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CLIENT: IMAGINATION TECHNOLOGIES
Jan. 6, 2015: Embedded Computing Design
Next generation computer vision technologies are paving the way for new applications across a wide range of industries, from automotive to consumer electronics and retail. GPUs in application processors that are often developed primarily for the mobile market are accelerating applications in platforms ranging from cars, to mobile phones and tablets, to drones and robots.
In particular, we will begin to see a major shift in many cameras becoming vision systems, providing such capabilities as enhanced face detection, smile shutter trigger and even analytics. Moving into 2015, the rapid evolution of these "smart" cameras will drive advanced features in video and stills, including face beautification for video conferencing.
Such capabilities are also providing the basis for products addressing surveillance, home security and driver safety. One example is Mobileye, whose proprietary software algorithms and chip are able to "interpret" a scene in real-time and provide drivers with an immediate evaluation based on its analysis. Automakers have already begun to adopt this camera-based technology into their rapidly expanding safety feature applications known as Advanced Driver Assistance Systems (ADAS).
In fact, Mobileye has now shipped more than 2.5 million EyeQ2 and EyeQ3 SoCs (Systems-on-Chips) that are based on Imagination's MIPS processor architecture. These vision processors, together with Mobileye's broad range of algorithms for mono-camera driver assistance systems, target vehicle active safety applications such as lane departure warning, vehicle detection, pedestrian detection, intelligent headlight control and traffic sign recognition. Mobileye has announced that it is leveraging Imagination's MIPS Aptiv and Series5 Warrior CPU cores in its next-generation design.
There's no doubt the classical role of the image sensor is changing rapidly, and will continue to do so in 2015 and beyond. In today's vision applications, the job of the image signal processor (ISP) is evolving away from its traditional role as a separate chip responsible only for producing the best possible picture and moving onto an SoC, where it's able to take advantage of other system resources such as the graphics processor (GPU).
The emergence of computational photography in mobile applications, as well as advanced computer vision algorithms using multi-camera arrays and higher pixel depths in every application area, have also led to the creation of a new class of smarter image signal processor cores. And emerging standards like OpenVX will help to drive the standard functions into hardware on the ISP, reducing power consumption and freeing up the GPU for even more advanced tasks.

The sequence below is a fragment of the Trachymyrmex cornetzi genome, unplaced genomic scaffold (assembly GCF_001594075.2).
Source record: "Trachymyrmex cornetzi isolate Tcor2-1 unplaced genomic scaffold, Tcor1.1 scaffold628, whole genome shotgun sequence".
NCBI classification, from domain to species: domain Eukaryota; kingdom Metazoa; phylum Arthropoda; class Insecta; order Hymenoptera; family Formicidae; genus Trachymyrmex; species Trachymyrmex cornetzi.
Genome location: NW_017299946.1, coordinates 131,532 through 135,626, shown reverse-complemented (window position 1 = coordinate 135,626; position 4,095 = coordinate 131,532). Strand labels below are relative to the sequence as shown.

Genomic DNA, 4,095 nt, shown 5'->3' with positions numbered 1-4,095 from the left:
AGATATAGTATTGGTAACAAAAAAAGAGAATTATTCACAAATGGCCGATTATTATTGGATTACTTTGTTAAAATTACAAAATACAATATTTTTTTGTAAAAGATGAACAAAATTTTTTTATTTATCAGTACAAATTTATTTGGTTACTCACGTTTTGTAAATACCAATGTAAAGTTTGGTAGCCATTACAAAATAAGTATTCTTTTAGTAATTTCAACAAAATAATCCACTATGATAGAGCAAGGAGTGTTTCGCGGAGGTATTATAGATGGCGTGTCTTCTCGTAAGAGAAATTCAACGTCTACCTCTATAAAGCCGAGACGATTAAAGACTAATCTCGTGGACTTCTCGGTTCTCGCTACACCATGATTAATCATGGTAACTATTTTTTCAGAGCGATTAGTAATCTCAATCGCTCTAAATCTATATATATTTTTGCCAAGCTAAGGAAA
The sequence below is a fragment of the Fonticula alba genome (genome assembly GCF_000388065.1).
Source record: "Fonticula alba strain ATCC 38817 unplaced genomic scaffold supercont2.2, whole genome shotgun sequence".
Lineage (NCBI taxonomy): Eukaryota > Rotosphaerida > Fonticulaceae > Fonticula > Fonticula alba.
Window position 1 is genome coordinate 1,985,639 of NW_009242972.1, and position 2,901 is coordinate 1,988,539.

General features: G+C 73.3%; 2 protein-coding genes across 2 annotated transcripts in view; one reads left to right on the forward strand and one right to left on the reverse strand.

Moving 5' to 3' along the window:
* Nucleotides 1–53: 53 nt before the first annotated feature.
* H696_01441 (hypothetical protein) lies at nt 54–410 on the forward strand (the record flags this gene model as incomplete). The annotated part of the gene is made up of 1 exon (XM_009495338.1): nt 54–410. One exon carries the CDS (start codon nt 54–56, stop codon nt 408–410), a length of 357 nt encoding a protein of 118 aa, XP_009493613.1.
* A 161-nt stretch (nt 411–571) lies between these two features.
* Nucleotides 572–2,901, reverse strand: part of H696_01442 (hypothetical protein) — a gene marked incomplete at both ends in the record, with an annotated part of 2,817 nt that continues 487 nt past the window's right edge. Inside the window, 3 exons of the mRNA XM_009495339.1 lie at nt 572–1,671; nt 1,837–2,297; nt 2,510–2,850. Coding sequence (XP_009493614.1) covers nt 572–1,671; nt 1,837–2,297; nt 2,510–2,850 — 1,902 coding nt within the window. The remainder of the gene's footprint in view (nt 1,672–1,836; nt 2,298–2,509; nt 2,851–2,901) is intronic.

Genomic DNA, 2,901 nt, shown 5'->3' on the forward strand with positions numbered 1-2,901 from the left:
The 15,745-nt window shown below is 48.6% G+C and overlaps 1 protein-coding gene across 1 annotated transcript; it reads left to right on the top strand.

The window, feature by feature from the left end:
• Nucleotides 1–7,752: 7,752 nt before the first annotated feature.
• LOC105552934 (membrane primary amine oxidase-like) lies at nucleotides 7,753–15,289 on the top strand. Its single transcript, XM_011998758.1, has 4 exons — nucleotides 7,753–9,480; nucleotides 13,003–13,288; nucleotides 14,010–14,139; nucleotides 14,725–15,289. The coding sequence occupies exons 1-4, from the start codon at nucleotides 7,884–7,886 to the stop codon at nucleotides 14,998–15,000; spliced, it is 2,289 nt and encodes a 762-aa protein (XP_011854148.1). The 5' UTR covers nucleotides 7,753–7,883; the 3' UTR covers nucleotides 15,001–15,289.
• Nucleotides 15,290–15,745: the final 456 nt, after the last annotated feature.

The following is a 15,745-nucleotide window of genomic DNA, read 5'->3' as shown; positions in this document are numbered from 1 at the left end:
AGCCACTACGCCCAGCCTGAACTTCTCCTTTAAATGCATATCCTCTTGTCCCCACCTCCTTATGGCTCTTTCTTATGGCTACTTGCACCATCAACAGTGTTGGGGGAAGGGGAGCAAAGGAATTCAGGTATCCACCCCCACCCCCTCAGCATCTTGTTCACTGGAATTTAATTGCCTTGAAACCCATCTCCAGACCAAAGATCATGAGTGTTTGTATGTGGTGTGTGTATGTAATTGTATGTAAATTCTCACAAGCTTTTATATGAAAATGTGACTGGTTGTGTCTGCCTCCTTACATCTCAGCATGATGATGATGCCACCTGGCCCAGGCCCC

Collaborative, heterogeneous computing is needed to address these changes and growing requirements. It's all about doing the most in the lowest power profile and leveraging all the computing resources on the SoC. Imagination Technologies' PowerVR Raptor imaging processor, for instance, does just that by providing scalable and highly-configurable solutions which join other PowerVR multimedia cores to form a complete, integrated vision platform that saves power and bandwidth for today's camera applications and other smart sensors.
PowerVR Raptor cores are low-power, highly-configurable ISP cores designed for SoC integration. The cores can be configured to meet the needs of a wide variety of markets, including mobile, automotive, surveillance, and industrial.
By implementing optimized data paths between the ISP and other on-chip multimedia processors (graphics, video encoders and decoder, and display), system designers can minimize memory bandwidth and latency when implementing algorithms such as those used for computational photography.
Highly intelligent and integrated smart camera technologies present a potentially enormous opportunity both for businesses and consumers. In fact, BCC Research reports that the global machine vision systems market is expected to reach $17.1 billion in 2015 and about $26.9 billion in 2020 (opsy.st/BCCResearchReport). And, according to Yole Développement, the CMOS image sensor market will reach $13 billion by 2018 (opsy.st/YoleDeveloppementReport). Companies that adopt and fuel these innovations early will become the leaders in their sector.
Return to: 2015 Feature Stories